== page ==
By MARY SELL, Alabama Daily News
While lawmakers are focused this week on how to spend the state’s American Rescue Plan Act funds, some also want to make sure Alabama families aren’t penalized on their state income taxes for credits they receive under the act.
Those ARPA benefits for families were an increased child tax credit, increased dependent care credit and increased and modified earned income credit. Taxpayers had to have earned income from work to be able to claim the later two.
In all, the three provisions totaled about $2 billion in additional pandemic relief benefits for Alabama families.
But under Alabama law, there is no exclusion from the calculation of Alabama taxable income for these one-time pandemic-related federal benefits.
“If the Legislature does not take quick action, Alabama families will pay about $87.7 million in additional Alabama state income tax on these benefits,” Sen. Dan Roberts, R-Mountain Brook, said Wednesday when he filed Senate Bill 2.
“The federal funds were intended to help families and they should get the full benefit,” he said.
Roberts hoped to move the bill in the ARPA-focused special session, but that seemed doubtful Wednesday evening. Roberts said he’d file the bill in the regular session when it resumes Feb. 1. Rep. Jim Carns, R-Birmingham, has filed the same legislation for the regular session.
“And you can’t tell me anyone with children who is working didn’t have a boatload of changes with their childcare and with their expenses,” Roberts said. “There’s been an inordinate amount of pressure on families. All I want us to do is to comply with exactly the way the feds (handle the credits). This is just the right thing to do.”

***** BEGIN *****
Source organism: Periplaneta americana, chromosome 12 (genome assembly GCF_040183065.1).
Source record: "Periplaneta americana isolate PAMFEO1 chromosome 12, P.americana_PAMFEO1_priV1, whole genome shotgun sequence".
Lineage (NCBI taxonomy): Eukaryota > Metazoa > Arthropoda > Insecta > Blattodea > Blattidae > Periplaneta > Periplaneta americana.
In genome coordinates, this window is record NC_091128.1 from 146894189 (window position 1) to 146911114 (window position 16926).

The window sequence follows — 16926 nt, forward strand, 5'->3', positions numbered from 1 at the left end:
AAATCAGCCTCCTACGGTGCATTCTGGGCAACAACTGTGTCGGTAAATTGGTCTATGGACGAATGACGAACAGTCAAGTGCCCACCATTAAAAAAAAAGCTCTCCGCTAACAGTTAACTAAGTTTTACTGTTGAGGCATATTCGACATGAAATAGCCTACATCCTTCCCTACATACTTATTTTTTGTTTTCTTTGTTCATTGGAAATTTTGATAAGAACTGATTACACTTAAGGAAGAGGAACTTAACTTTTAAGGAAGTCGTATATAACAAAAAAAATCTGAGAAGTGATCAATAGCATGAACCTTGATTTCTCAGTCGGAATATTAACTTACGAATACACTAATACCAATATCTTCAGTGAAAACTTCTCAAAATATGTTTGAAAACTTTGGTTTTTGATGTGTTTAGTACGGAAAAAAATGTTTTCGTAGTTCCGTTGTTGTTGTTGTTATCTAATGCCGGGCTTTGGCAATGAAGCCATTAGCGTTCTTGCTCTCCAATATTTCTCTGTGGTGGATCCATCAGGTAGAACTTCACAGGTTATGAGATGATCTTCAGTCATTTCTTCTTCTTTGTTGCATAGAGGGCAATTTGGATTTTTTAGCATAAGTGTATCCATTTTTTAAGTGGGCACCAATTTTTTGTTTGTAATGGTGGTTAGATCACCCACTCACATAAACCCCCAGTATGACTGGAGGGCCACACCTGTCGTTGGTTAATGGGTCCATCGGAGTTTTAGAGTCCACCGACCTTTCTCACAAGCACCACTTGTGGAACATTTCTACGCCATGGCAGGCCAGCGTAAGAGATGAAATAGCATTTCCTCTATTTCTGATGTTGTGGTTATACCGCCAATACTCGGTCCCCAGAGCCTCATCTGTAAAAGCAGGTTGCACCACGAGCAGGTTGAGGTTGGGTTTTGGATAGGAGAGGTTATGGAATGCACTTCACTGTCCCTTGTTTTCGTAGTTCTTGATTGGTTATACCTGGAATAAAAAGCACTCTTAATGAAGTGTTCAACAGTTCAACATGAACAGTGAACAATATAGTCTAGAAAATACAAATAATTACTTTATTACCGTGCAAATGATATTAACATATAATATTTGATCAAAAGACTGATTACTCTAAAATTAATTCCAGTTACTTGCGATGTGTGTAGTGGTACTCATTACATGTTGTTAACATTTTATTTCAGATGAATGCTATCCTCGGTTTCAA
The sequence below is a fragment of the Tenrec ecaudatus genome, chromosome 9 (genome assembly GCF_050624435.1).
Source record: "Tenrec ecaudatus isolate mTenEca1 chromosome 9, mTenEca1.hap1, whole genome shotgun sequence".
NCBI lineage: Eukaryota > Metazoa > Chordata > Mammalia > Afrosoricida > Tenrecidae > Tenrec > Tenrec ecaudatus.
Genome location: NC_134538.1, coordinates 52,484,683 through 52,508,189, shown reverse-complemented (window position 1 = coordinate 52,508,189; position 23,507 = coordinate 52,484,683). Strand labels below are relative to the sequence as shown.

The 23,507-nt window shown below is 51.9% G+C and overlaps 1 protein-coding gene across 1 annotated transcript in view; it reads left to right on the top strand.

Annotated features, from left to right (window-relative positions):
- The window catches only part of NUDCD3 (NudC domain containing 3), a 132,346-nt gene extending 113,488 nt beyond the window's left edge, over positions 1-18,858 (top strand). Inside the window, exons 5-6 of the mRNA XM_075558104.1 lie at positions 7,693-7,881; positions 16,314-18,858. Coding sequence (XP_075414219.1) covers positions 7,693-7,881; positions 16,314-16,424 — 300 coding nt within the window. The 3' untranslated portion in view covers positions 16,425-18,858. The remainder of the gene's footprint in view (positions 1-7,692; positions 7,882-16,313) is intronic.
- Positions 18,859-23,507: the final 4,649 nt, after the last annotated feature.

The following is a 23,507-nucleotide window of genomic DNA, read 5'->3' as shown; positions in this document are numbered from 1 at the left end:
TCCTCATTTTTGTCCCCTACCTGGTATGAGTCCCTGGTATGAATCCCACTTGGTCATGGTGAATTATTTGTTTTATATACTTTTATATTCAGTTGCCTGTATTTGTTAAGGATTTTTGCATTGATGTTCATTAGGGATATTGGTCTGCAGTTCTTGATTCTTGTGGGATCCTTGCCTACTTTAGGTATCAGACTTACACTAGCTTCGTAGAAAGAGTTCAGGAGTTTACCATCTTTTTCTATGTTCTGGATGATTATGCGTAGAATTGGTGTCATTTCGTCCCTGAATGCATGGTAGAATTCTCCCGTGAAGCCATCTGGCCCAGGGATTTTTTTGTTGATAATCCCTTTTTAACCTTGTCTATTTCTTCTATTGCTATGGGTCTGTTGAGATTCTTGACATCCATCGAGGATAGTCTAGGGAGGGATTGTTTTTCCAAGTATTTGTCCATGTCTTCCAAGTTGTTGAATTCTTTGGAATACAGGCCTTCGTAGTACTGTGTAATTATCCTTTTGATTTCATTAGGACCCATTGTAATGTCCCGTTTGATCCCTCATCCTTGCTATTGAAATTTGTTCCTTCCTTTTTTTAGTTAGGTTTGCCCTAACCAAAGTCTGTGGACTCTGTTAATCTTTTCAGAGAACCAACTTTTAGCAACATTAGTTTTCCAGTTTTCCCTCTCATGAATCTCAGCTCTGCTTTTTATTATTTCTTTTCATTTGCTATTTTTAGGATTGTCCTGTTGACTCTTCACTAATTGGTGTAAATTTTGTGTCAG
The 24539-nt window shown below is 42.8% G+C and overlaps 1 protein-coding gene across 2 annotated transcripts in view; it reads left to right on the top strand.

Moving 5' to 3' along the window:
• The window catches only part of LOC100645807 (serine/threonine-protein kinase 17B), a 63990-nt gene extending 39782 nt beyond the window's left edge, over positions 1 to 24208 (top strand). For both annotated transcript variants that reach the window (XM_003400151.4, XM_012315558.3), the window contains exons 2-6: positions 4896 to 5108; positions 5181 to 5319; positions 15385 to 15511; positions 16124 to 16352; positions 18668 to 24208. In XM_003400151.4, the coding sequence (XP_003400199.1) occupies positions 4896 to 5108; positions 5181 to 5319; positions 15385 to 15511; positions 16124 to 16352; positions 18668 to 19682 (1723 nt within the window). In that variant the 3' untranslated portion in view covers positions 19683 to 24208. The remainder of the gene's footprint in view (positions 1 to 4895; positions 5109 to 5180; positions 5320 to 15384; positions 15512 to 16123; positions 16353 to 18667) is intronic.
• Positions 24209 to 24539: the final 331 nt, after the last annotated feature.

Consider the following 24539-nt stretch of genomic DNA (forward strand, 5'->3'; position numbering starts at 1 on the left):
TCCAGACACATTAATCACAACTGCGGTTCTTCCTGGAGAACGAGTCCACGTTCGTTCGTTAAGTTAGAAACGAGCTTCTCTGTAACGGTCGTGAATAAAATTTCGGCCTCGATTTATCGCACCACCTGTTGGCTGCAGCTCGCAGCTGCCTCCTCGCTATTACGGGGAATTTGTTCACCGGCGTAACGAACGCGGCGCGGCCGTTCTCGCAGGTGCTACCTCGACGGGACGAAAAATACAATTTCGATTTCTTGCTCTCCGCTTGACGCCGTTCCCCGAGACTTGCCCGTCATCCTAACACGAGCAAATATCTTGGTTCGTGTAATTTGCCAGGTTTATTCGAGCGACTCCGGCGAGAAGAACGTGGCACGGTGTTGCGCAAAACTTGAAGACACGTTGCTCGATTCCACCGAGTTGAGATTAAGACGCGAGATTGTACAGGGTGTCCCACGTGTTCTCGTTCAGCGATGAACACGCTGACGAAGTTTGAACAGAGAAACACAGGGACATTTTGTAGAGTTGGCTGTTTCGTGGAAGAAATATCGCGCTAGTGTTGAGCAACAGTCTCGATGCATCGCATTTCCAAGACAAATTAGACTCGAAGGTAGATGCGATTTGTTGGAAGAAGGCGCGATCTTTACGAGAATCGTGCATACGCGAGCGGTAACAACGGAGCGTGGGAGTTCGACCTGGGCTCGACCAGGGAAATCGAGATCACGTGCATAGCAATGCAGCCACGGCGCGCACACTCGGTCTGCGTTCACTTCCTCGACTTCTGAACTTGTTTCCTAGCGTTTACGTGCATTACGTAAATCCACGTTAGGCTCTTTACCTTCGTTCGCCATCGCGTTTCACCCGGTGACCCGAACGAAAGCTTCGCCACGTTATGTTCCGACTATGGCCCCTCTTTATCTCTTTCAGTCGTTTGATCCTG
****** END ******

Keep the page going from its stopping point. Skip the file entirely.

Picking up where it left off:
Similar legislation was needed in 2021 to prevent the state from collecting taxes on stimulus funds from the 2020 CARES Act. Lawmakers tweaked state code to ensure Alabamians didn’t have to pay state income taxes on those federal funds.
Earlier this year the Alabama Department of Revenue said the ARPA expanded federal tax credits potentially could affect the calculation of Alabama taxable income because it could change the federal tax deduction available to Alabama taxpayers.
“This is for working families,” Roberts said about his bill. “This is the right thing for us to get done,” Roberts said.
On the Senate floor Wednesday, Roberts’ colleagues prayed for his wife, Anne, who has been hospitalized with COVID-19 since December.
Later, he referenced the nurses and staff taking care of his wife.
“The money belongs to the people, and I don’t want us to go slow and tax this money when it shouldn’t be,” Roberts told Alabama Daily News.
There are 23 co-sponsors on the bill, including Sen. Larry Stutts, R-Tuscumbia, is a co-sponsor.
“This is important because the money wasn’t intended to be taxed,” Stutts said. “It was intended to get to the people, not for the state or federal government to take more of it back.”